National Partnership for Women and Families, National Women’s Law Center

Summary of argument: The disparate impact standard necessary as women remain underrepresented in firefighting and other traditionally male jobs. An employer that declines to use a test that imposes a disparate imact on certain protected classes does not violate the disparate treatment rules of Title VII.

Comment: I had a question arise as I read this brief: Is discrimination the sole reason for the under representation of women in firefighting? I figure it is a variety of factors (one of those factors is discrimination). It is an interesting point but the Ricci case involves employment testing rules.

Given the Court’s binary reasoning on race: Either everyone is treated the same or everyone isĀ  not treated the same (for example, Grutter, Parents United). One can argue that if the presence of a homogeneous group of test takers triggered the scrutiny of the test, that would show an impermissibly unequal treatment of people on racial grounds.

The reasons for not certifying the test have to be rooted in the examination itself in the process of developing the examination to be strongly persuasive.

Industrial-Organizational Psychologists

Summary of argument: New Haven correct in not certifying the promotion exam because the flaws of the exam undermined its validity.

Comment: It seems that the amicus writers assert that the New Haven’s test should not have been administered. Some of their assertions raise questions themselves. For example, their point about testing for “command presence” or the ability of a fire officer to have people follow his or her orders on a fire scene. An open question is how could a test be developed for this concept?

International Association of Hispanic Firefighters and the Bridgeport Hispanic Firefighters Association

Summary of argument: Decision to avoid potential discrimination is not itself discrimination. The brief writers also stated that there was compelling, unrefuted evidence to suggest that the
defendants were motivated by a desire to comply with Title VII and avoid using discriminatory promotion criteria.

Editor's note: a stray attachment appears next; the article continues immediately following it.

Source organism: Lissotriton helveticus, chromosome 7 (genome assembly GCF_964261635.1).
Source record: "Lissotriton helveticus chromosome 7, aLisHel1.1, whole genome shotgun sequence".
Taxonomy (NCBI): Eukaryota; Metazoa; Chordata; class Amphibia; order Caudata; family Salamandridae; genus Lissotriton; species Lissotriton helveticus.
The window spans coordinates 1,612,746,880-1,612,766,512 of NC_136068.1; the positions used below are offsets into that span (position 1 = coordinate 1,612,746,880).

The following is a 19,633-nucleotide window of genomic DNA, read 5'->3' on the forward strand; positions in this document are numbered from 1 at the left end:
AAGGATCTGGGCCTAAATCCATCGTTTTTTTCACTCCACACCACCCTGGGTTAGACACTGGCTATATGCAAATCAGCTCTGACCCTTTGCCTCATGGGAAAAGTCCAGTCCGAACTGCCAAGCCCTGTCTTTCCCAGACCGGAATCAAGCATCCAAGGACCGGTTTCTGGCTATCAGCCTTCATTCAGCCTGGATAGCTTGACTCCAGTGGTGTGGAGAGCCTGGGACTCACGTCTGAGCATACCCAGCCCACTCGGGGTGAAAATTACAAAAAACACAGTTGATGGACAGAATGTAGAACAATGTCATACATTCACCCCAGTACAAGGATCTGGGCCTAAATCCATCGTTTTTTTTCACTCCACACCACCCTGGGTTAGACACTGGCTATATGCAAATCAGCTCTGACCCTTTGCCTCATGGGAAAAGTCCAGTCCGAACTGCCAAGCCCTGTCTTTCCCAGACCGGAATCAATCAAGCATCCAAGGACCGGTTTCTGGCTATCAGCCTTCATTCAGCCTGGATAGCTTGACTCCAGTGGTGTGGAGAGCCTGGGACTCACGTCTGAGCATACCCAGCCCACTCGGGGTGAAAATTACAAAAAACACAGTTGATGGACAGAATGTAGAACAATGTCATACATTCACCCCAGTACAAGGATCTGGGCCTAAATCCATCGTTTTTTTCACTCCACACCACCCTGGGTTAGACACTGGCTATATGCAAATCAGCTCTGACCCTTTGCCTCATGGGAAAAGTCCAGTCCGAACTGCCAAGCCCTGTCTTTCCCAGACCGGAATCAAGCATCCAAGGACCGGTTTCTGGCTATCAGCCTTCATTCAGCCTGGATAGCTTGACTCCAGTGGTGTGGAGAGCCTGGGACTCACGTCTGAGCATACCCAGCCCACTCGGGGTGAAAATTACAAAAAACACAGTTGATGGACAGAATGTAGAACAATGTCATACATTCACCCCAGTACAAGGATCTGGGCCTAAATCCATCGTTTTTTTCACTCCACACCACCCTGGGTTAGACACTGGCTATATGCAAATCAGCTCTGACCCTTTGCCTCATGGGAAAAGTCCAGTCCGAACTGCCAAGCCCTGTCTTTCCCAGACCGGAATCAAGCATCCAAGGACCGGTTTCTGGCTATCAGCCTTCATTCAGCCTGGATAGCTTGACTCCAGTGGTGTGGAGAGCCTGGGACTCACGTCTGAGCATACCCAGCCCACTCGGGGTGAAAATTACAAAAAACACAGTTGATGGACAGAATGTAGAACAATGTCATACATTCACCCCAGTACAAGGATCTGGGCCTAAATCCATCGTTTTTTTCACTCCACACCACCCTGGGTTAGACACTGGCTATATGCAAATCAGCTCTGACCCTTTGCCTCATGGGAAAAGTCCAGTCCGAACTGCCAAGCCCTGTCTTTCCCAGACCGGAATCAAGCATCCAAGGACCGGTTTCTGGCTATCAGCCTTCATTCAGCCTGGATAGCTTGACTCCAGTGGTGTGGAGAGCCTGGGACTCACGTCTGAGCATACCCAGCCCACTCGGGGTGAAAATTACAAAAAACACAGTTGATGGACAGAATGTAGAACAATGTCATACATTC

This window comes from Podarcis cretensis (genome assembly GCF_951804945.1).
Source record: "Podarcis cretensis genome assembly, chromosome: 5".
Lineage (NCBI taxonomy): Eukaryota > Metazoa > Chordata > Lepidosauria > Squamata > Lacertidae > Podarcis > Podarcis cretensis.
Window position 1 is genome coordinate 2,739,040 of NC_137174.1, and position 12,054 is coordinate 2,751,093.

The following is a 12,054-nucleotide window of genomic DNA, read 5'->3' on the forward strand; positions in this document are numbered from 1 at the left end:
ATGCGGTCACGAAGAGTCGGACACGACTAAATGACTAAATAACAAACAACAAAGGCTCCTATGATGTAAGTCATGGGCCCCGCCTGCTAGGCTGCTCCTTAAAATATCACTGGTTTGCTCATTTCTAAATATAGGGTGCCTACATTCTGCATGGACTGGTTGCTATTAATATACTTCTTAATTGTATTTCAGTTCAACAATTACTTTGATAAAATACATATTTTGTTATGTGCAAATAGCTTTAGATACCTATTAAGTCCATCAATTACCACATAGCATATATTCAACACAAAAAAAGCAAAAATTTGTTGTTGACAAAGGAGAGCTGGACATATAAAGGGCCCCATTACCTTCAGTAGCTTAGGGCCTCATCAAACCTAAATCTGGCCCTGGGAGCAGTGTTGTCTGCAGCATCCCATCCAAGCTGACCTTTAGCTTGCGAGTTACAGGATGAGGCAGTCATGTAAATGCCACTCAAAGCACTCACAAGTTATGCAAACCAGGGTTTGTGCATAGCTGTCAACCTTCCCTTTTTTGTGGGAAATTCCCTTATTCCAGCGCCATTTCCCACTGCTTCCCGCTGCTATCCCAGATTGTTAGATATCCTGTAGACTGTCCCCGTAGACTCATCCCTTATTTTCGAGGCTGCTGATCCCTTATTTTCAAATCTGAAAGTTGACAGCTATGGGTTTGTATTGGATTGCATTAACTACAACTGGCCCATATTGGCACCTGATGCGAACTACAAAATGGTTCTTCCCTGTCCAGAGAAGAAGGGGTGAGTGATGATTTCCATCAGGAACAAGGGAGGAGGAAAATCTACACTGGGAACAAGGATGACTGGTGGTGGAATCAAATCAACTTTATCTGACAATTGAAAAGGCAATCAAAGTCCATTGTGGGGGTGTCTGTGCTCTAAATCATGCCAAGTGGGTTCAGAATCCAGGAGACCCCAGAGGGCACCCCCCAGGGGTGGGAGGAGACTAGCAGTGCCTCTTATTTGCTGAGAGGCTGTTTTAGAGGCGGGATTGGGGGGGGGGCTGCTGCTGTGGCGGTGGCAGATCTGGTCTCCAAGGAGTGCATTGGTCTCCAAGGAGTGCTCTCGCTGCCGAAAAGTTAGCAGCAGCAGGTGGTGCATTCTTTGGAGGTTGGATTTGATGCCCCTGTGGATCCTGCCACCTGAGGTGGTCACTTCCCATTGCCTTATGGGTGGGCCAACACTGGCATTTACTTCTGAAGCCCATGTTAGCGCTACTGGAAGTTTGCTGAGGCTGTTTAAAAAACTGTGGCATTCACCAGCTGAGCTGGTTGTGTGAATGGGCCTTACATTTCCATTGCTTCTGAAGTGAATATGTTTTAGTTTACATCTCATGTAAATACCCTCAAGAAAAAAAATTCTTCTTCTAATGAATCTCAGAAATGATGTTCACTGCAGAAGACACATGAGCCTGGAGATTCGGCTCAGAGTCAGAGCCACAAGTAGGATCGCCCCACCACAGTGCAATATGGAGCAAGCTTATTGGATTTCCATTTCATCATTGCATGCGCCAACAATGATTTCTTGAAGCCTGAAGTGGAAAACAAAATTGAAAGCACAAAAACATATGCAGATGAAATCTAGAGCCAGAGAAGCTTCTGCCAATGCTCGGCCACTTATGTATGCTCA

International Municipal Lawyers Association, the National League of Cities, the National Association of Counties, International Public Management Association for Human Resources

Summary of argument: Requiring local governments to use the results of an employment examination unless the examination violates Title VII or there is a strong basis in evidence of such a violation could cause more law suits, increased costs, and delays in filling public employment positions.

Unemployment Insurance: Employers Can Challenge Unemployment Claims of Former Employees; MD and VA Publish Decisions to Help Claimants in Defending Their Claims

[Update 4/4/10: The New York Times published an article with a similar story as the Post article discussed below.]

The Washington Post published an article about employers protesting unemployment insurance claims of former employees.

Facing an unjustified unemployment insurance challenge on top of a precarious financial situation is an unwelcome experience. This is especially true given employers’ superior position over employees in terms of legal representation and money in the unemployment context.

Fortunately, a couple of the unemployment agencies have published their decisions applying the unemployment law to specific cases. In Maryland, the Internet address for the decisions of the appeals tribunal is https://www.dllr.state.md.us/appeals/decisions/index.shtml. In Virginia , the Internet addresses for the decisions of appeals tribunal are http://www.vec.virginia.gov/vecportal/unins/precedent/index.cfm, http://www.vec.virginia.gov/vecportal/unins/decisions/index.cfm, and http://www.vec.virginia.gov/vecportal/unins/pdfs/vca/vca.pdf.